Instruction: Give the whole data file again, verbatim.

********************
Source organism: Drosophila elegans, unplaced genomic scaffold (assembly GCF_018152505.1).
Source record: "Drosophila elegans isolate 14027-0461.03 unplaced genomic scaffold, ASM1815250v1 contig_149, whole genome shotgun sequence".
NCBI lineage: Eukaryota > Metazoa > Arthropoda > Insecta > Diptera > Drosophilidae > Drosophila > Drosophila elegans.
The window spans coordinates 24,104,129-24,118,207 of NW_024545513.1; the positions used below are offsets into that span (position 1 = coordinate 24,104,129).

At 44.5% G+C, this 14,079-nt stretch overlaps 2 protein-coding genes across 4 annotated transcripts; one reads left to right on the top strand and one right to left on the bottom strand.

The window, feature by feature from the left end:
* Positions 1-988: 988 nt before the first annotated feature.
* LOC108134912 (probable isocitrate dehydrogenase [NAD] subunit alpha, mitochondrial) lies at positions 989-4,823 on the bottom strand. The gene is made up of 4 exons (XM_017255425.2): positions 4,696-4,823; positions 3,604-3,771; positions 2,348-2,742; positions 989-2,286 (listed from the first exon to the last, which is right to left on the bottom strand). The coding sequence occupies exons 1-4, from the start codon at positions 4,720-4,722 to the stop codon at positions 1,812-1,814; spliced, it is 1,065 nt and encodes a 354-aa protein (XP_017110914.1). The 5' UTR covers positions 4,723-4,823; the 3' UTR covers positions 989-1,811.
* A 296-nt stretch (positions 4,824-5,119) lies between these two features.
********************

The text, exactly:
Source organism: Drosophila elegans, unplaced genomic scaffold (assembly GCF_018152505.1).
Source record: "Drosophila elegans isolate 14027-0461.03 unplaced genomic scaffold, ASM1815250v1 contig_149, whole genome shotgun sequence".
NCBI lineage: Eukaryota > Metazoa > Arthropoda > Insecta > Diptera > Drosophilidae > Drosophila > Drosophila elegans.
The window spans coordinates 24,104,129-24,118,207 of NW_024545513.1; the positions used below are offsets into that span (position 1 = coordinate 24,104,129).

At 44.5% G+C, this 14,079-nt stretch overlaps 2 protein-coding genes across 4 annotated transcripts; one reads left to right on the top strand and one right to left on the bottom strand.

The window, feature by feature from the left end:
* Positions 1-988: 988 nt before the first annotated feature.
* LOC108134912 (probable isocitrate dehydrogenase [NAD] subunit alpha, mitochondrial) lies at positions 989-4,823 on the bottom strand. The gene is made up of 4 exons (XM_017255425.2): positions 4,696-4,823; positions 3,604-3,771; positions 2,348-2,742; positions 989-2,286 (listed from the first exon to the last, which is right to left on the bottom strand). The coding sequence occupies exons 1-4, from the start codon at positions 4,720-4,722 to the stop codon at positions 1,812-1,814; spliced, it is 1,065 nt and encodes a 354-aa protein (XP_017110914.1). The 5' UTR covers positions 4,723-4,823; the 3' UTR covers positions 989-1,811.
* A 296-nt stretch (positions 4,824-5,119) lies between these two features.